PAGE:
How Good It Is!

Note: This new weekly column will celebrate the richness of the times and seasons in the Church. Its purpose is to explore themes related to the liturgical year including prayer and scripture, the lives of the saints, the Catechism, and the deep history of Catholic Tradition. In the coming year, it will also look at the changes coming to the Roman Missal.

Ever have one of those moments, as you go through life, when someone comes along and says just the right word at the right time? It's usually when we needed it most!

Or did you ever have a song play on the radio, or in the shuffle of the iTunes library, and you just knew that somehow that song was meant just for you?

A moment of inspiration can make all the difference, for it contains a small blessing.

Tucked deep in the Revised Standard Version translation of the Old Testament book of Proverbs, there's a gem that captures the joy of such a moment:

. . . an apt answer is a joy to a man, and a word in season,

how good it is! ~Proverbs 15:23

When I consider this proverb, I understand the goodness of "a word in season." It can come from God, or through persons, or circumstances. Christians experience this blessing in a very personal way, and a very corporate one.

In my Christian life, I have had many private "God moments" when God reaches out to me through his Word in Sacred Scripture, in prayer, and through the sacraments. But it doesn't stop there.

I've found God's Holy Spirit acting within my social milieu! I've experienced encouraging words from loved ones, from books, from articles I've read online, and yes, even in random pop songs. Each time, God clearly communicates his joy, hope, comfort, healing, guidance, or peace. 

God works ceaselessly in a variety of -- and often, surprising -- ways, to aptly "speak" to me about my own pertinent situation, compelling me to continually seek him in every season of life. 

Though I've been slow to admit it, God's timing is always perfect. And I marvel at the relevancy of the ancient prophet's words describing God's message to me today: "For my thoughts are not your thoughts, neither are your ways my ways, says the LORD"(Is. 55: 8-9).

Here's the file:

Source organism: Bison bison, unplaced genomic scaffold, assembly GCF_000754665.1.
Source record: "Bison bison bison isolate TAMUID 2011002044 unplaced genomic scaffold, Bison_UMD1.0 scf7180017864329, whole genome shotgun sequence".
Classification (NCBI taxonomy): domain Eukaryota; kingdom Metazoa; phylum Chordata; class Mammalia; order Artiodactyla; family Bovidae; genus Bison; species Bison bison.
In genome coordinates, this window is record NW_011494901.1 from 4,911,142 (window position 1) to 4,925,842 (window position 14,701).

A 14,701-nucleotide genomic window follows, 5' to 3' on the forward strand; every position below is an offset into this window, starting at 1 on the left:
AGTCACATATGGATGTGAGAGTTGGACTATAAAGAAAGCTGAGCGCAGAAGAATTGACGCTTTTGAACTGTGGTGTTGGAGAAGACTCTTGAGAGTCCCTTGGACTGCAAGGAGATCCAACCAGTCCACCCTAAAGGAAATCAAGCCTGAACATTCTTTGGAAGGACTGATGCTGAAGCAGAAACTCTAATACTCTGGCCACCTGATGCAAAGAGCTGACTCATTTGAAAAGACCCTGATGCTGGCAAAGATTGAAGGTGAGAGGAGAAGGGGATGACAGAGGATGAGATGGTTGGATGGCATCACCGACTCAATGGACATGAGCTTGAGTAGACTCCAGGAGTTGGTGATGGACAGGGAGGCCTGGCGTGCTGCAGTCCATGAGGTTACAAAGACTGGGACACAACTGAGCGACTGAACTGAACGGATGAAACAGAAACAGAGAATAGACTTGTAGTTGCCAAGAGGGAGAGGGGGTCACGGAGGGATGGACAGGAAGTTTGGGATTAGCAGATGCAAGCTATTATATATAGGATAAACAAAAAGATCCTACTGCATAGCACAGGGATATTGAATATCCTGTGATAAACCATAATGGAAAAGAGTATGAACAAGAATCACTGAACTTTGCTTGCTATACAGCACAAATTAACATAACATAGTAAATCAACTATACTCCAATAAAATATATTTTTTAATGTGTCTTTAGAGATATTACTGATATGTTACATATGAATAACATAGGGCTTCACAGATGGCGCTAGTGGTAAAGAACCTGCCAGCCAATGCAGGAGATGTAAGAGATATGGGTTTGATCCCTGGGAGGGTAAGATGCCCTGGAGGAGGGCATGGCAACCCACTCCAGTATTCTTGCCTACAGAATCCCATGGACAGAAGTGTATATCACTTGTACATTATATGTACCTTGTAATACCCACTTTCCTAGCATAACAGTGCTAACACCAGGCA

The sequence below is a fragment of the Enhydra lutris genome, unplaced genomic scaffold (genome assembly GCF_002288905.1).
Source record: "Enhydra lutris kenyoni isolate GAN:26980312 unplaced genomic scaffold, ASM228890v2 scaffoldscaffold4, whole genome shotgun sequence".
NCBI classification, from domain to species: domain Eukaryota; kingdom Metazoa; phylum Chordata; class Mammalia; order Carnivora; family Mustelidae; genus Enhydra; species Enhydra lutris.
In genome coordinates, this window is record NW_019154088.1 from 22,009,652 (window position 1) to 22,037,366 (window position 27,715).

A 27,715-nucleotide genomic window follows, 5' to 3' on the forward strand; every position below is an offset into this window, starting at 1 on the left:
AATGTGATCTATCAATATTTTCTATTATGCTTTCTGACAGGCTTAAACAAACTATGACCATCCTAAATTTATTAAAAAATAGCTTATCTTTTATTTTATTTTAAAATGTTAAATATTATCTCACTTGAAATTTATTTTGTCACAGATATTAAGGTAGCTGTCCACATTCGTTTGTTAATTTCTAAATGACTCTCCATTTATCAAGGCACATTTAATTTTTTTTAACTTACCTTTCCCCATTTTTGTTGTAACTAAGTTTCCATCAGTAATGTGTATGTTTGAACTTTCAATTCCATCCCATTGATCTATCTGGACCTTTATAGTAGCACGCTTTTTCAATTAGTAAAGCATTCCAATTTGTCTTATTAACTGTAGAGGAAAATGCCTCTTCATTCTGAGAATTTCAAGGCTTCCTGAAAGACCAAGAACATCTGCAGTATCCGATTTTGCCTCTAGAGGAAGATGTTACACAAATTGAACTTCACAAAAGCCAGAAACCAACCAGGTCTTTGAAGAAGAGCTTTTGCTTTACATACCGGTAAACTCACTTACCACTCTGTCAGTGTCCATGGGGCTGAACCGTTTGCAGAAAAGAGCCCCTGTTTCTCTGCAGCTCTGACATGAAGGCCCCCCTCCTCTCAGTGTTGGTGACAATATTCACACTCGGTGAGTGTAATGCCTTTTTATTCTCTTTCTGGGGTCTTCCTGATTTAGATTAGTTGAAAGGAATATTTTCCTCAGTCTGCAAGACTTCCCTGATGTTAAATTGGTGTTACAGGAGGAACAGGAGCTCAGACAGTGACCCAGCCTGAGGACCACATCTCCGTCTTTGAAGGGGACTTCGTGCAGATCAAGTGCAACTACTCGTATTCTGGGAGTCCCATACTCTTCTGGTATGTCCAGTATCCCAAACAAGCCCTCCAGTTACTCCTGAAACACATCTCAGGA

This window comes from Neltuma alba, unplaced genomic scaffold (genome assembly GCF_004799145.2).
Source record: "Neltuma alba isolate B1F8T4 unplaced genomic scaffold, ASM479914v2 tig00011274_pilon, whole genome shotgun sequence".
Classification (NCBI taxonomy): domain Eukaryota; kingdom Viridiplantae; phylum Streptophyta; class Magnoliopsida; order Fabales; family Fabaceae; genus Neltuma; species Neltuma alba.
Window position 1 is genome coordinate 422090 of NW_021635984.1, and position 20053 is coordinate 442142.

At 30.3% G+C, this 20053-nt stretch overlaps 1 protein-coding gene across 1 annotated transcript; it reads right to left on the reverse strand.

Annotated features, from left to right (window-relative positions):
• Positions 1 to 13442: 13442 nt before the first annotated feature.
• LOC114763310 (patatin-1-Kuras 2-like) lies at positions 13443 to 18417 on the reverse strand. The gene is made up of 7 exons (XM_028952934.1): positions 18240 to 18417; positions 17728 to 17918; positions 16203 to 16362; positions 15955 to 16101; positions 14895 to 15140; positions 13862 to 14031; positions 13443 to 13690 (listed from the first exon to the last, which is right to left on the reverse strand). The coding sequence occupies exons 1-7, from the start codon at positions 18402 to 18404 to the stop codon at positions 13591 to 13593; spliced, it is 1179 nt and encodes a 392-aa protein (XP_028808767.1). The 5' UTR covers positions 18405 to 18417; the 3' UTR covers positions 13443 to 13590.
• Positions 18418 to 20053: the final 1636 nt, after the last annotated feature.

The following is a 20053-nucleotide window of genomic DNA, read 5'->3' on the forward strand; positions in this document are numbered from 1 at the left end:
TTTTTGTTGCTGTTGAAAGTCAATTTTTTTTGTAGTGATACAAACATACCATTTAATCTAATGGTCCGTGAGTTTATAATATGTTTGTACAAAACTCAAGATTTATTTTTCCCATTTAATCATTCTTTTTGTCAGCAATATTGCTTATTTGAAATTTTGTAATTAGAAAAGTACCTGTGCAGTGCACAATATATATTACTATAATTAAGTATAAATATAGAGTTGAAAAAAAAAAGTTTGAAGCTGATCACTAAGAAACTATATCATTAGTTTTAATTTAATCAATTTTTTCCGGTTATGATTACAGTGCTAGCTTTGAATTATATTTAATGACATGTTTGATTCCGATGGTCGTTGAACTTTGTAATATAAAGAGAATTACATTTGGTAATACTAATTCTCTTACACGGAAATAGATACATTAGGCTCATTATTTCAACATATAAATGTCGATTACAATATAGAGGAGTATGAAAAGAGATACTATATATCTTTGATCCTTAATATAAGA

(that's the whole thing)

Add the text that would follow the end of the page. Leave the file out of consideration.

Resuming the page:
What's more, a spiritual friend once counseled me that God's timing is never late. And it is in connection to this universal sense of "God's Time" that I wish to explore the corporate experience of "a word in season."

There's a dynamic seasonal patterning to Christian life, just as there is seasonal change in nature.

The Good News is never dormant. 

I revel in the fact that the Roman Catholic Church brings a good word, indeed, a biblical word, to every season of the year. Further, the treasury of the Church's collective wisdom -- her 2000-plus years of Sacred Tradition -- and her liturgical calendar of times and seasons pronounce blessing, beatitude, and benediction over us all year long.

Since God entered history as a man, the Church has never failed to tell his story. With seasonal preparations, celebrations, or saints' feast days, the Church never ceases to speak a word in season communicating the richness and beauty of the Deposit of Faith that is hers to guard and to celebrate.

By proclamation and by witness, the Church gives voice to the right word, at just the right time . . . via her dedication to the Word of God in the liturgical cycle of readings, in her sacramental life, in her preaching, in her communion of saints and her saints-in-the-making, in her service to the needs of humanity, and in her catechetical and magisterial teachings that deepen the reception of the Good News.

Together, in sync with the Church, Christians move with the pulse and rhythm of each season; Ordinary Time moves to Advent and Christmas, Lent leads into Easter. And coming full circle in the power of Pentecost, the Spirit then saturates Ordinary Time. Indeed, the worldwide Church breathes the Gospel "in season and out of season" (2 Tim. 4:2).

The Church even speaks a word into every day. The Mass and the Liturgy of the Hours sanctify the ticking of our twenty-four hours. The splendor of the Church lifts the veil of time that we might see the beauty and goodness of truth that is ours to behold: "Now is the acceptable time; behold, now is the day of salvation" (2 Cor. 6:2).

Ordinary time -- chronos -- redeemed by God's touch becomes extraordinary time -- kairos -- the fullness of time appointed by God for divine purpose.

Throughout the centuries, by the very same touch and word of God, this ancient Church, sanctified by the Holy Spirit that imbues her, remains ever new and ever beautiful. Her glory is being yoked to Christ Himself, even when she carries within herself her weakest, most sinful members, who mar her countenance. For no matter what the season, she applies her eternal truth: "where sin increased, grace abounded all the more" (Rom. 5:20).

The Church beckons and woos to us . . . always with a word in season . . . always appropriate and designed for our benefit . . . and, always based in the joy of the Good News that "the Kingdom of God is at hand" (Mk. 1:15; Cf. Mt. 3:2, 4:17).

In every season, the Church offers us a framework, a plan for living that calls us to holiness and to taste the fruits of our redemption.

And how good it is!

11/11/2010 5:00:00 AM
  • Catholic
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  • Pat Gohn
    About Pat Gohn
    Pat Gohn is a Catholic writer, speaker, and the host of the Among Women Podcast and blog. Her book Blessed, Beautiful and Bodacious: Celebrating the Gift of Catholic Womanhood is published by Ave Maria Press.